As we get closer to the end of the calendar year, it’s time for many of us to reflect on why we do what we do.  In this case, I’d like to take the opportunity to answer a question I get from time to time – why do we need educational foundations like the Detroit Public Schools Foundation, separate from the school districts themselves?

Around the country, educational foundations date back to the 1980s.  But, even entering 2012, we are still closer to the front end of this trend.  While Detroit’s public school funding challenges receive the bulk of the attention in Michigan (and even more than its share of coverage nationally), what we see here is consistent with many national trends.  In more communities every year, it becomes apparent that school funding has changed considerably.

Once upon a time, property tax revenues adequately funded most schools.  But, now, unless new solutions like foundations emerge, economic factors are putting quality education at risk in many communities.  Housing values have plummeted from coast to coast, reducing revenue to schools.  Also, with an aging population in Michigan and elsewhere, national studies and election results show that voters are less likely than ever before to approve millage increases to support education.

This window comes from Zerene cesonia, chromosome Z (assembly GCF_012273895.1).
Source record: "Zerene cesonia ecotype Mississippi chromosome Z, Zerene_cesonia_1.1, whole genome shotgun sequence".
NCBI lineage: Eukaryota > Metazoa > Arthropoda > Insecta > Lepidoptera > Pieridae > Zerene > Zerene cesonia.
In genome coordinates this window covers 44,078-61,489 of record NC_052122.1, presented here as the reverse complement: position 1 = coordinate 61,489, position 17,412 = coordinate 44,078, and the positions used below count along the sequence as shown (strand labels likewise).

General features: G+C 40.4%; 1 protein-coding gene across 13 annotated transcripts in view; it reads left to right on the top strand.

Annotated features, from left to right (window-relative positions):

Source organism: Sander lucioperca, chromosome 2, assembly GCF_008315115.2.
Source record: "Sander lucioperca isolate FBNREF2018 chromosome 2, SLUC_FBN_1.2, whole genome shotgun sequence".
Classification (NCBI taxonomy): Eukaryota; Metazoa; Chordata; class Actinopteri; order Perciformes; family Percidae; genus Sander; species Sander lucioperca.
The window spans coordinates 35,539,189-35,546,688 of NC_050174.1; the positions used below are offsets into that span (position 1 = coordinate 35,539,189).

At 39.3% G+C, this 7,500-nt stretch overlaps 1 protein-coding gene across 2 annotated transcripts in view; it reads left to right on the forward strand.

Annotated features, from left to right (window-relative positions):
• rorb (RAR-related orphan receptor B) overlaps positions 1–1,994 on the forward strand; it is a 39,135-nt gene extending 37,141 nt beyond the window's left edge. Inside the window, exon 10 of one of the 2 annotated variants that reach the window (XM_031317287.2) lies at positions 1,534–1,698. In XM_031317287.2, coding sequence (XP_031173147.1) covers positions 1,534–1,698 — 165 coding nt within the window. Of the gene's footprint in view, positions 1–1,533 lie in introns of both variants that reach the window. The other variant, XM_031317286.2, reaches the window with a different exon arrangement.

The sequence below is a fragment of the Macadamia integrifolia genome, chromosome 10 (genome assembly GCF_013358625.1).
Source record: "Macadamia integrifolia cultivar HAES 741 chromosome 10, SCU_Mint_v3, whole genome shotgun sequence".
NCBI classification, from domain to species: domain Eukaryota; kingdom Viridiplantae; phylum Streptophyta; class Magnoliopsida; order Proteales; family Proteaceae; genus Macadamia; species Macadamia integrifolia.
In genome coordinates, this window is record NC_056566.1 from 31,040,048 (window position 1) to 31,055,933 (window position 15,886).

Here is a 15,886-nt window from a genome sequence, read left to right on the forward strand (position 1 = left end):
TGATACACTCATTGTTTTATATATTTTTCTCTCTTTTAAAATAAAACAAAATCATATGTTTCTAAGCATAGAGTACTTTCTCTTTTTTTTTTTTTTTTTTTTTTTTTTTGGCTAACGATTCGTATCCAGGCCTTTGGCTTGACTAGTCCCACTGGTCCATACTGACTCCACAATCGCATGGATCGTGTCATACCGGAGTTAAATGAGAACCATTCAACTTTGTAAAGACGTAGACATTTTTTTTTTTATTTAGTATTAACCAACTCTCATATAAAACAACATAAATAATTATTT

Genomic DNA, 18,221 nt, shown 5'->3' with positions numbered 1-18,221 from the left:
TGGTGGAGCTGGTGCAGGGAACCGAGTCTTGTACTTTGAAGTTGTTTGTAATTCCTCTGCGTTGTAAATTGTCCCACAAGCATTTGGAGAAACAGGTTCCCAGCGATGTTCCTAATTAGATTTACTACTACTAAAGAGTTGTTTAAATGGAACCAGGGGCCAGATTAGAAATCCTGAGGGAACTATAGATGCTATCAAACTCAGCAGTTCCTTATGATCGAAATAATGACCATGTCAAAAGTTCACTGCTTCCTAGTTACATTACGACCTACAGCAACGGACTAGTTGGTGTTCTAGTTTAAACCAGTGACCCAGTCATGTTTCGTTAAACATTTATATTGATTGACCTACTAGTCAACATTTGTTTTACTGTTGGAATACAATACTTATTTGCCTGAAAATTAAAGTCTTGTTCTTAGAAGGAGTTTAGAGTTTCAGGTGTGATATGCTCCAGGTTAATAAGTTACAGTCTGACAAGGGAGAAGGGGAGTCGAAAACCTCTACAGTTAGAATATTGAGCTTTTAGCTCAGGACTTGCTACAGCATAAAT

Educational foundations are helping to add value and preserve successful programs by investing in the future of communities.  We are proud to do that in Detroit.